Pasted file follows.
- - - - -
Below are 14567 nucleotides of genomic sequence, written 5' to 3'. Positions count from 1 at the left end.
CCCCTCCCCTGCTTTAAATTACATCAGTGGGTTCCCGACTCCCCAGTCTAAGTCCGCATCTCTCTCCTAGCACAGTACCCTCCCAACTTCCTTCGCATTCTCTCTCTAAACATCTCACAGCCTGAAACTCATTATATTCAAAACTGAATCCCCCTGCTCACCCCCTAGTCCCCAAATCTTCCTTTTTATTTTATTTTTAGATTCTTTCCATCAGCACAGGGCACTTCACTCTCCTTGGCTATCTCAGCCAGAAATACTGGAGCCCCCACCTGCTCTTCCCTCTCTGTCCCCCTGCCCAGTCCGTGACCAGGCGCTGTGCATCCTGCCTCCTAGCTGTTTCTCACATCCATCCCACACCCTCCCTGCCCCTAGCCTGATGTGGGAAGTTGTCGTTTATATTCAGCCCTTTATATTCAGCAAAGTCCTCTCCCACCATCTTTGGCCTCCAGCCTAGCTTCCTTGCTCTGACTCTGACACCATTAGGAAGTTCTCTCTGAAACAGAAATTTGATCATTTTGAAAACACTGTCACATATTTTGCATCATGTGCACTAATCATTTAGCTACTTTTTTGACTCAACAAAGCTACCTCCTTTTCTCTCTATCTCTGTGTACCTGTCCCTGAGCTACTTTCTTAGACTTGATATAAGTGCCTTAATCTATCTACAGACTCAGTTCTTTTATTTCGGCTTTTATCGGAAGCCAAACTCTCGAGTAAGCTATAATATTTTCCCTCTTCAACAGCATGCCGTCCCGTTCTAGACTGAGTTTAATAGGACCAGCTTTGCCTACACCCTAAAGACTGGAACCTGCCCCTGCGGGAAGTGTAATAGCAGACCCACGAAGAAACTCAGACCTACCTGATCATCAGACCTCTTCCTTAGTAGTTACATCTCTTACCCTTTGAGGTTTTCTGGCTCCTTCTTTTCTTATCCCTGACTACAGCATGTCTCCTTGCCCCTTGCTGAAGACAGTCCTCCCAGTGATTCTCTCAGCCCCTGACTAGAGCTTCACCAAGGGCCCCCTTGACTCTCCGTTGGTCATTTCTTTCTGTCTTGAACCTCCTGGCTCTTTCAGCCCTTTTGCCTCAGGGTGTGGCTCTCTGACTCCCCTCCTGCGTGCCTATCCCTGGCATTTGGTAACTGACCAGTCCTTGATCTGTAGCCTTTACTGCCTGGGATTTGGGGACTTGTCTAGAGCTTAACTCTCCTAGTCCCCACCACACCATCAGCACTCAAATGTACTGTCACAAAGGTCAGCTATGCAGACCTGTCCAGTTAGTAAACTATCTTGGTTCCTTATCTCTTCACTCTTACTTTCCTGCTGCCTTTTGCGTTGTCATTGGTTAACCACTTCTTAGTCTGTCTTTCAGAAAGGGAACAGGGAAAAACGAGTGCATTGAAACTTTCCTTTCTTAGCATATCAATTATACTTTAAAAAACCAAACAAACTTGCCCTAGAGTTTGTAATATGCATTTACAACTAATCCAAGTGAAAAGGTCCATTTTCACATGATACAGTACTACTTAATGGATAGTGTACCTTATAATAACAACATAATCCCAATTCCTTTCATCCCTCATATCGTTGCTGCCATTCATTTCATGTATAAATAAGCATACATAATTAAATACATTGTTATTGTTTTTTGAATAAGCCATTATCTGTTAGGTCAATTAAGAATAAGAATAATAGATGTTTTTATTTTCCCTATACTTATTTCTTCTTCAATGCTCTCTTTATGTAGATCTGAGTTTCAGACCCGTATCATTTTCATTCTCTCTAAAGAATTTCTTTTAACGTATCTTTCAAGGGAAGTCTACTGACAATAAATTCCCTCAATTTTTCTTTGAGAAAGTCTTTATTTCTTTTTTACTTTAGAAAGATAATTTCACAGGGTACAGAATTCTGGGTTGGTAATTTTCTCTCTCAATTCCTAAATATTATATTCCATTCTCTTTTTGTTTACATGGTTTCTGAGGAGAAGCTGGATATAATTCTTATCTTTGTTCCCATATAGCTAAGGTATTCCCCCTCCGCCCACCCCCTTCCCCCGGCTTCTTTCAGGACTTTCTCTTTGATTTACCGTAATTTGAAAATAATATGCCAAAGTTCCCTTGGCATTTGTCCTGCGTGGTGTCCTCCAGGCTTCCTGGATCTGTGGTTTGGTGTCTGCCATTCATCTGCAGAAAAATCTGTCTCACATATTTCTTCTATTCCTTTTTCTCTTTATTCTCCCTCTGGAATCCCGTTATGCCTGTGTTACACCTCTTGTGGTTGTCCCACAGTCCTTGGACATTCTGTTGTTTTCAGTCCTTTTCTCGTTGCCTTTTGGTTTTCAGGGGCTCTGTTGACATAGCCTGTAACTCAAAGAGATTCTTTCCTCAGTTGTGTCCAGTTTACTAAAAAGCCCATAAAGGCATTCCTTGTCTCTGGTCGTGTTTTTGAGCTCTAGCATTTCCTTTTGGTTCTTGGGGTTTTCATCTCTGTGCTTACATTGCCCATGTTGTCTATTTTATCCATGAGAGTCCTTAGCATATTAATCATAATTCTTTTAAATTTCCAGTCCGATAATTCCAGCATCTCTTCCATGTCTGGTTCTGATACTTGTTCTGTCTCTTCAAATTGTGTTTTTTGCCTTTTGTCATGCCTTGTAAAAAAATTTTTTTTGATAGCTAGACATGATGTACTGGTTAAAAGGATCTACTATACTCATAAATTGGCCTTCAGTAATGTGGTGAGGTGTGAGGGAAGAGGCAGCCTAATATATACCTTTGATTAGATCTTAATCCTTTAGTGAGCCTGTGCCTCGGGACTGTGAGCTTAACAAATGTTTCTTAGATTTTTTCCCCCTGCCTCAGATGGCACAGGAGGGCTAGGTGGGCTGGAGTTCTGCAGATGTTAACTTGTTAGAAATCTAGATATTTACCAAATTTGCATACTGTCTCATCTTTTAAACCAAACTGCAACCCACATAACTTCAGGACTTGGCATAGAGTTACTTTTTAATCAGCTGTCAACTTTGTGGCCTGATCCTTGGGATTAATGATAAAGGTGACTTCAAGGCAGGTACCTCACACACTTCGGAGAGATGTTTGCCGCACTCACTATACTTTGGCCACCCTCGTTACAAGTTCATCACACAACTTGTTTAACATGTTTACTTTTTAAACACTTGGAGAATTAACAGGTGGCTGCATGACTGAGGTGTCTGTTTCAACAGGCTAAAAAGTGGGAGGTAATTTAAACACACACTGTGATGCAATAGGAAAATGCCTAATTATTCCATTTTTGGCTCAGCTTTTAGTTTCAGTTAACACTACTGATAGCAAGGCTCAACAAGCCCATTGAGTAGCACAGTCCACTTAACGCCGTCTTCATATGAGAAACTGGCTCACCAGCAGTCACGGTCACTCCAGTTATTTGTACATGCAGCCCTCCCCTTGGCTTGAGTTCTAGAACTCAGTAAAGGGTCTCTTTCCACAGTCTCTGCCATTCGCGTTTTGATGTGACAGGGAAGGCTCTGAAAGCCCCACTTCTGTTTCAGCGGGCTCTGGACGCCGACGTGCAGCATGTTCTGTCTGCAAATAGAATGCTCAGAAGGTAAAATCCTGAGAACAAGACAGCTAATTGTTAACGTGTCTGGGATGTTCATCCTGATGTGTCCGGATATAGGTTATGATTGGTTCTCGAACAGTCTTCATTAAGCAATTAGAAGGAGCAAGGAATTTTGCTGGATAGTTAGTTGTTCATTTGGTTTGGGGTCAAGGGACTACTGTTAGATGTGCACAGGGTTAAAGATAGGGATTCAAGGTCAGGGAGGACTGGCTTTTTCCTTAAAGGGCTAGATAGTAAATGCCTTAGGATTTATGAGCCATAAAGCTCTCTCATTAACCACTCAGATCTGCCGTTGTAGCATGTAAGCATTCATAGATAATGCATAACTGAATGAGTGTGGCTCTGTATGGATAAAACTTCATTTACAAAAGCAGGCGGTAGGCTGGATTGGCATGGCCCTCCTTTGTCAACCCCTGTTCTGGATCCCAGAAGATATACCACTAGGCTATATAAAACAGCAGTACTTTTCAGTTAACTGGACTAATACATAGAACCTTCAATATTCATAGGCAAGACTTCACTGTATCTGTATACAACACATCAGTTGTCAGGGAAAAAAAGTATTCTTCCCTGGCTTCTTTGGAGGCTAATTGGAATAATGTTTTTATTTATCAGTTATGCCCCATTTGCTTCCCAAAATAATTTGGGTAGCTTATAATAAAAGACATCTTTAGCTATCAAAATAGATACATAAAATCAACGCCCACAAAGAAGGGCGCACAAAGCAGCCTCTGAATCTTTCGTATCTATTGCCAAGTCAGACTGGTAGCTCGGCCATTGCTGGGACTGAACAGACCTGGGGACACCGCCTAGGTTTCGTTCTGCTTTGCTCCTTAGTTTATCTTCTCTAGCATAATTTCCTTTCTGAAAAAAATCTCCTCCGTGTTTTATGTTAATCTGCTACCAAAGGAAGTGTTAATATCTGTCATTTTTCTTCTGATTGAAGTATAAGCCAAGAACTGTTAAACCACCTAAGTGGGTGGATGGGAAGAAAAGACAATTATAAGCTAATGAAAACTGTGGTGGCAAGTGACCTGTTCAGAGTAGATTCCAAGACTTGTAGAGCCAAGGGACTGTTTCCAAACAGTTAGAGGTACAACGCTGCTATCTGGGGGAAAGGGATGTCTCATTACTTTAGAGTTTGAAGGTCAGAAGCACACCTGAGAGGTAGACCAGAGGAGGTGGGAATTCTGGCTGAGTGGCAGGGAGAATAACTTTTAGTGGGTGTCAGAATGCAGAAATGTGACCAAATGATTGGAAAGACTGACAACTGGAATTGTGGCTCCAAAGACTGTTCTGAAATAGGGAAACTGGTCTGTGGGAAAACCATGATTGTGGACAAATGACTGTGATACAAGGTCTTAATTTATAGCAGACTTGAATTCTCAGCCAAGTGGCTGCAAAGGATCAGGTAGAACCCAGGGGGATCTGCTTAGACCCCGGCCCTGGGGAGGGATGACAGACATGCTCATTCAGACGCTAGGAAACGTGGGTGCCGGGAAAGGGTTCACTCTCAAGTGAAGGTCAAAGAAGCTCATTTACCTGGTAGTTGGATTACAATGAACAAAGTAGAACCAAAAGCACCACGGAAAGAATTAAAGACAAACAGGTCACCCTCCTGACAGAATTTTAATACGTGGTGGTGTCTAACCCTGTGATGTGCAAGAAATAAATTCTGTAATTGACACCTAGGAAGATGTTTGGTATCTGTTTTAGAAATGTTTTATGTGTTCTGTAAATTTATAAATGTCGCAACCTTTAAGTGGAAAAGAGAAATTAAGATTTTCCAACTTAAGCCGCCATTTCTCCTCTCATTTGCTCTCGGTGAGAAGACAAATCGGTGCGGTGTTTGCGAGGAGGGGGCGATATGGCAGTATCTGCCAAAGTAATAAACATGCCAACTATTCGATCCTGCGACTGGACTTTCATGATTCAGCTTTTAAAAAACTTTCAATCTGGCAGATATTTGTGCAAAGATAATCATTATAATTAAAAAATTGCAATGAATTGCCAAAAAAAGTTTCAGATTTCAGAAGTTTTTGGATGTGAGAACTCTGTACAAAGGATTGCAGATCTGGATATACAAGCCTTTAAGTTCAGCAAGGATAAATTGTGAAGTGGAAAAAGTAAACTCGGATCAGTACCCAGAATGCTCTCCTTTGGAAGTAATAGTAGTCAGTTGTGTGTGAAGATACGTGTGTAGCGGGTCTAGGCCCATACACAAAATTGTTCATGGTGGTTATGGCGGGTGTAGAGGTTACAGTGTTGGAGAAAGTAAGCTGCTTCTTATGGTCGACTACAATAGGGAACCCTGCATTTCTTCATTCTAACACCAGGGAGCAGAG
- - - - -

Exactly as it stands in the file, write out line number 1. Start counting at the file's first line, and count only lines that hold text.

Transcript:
Below are 14567 nucleotides of genomic sequence, written 5' to 3'. Positions count from 1 at the left end.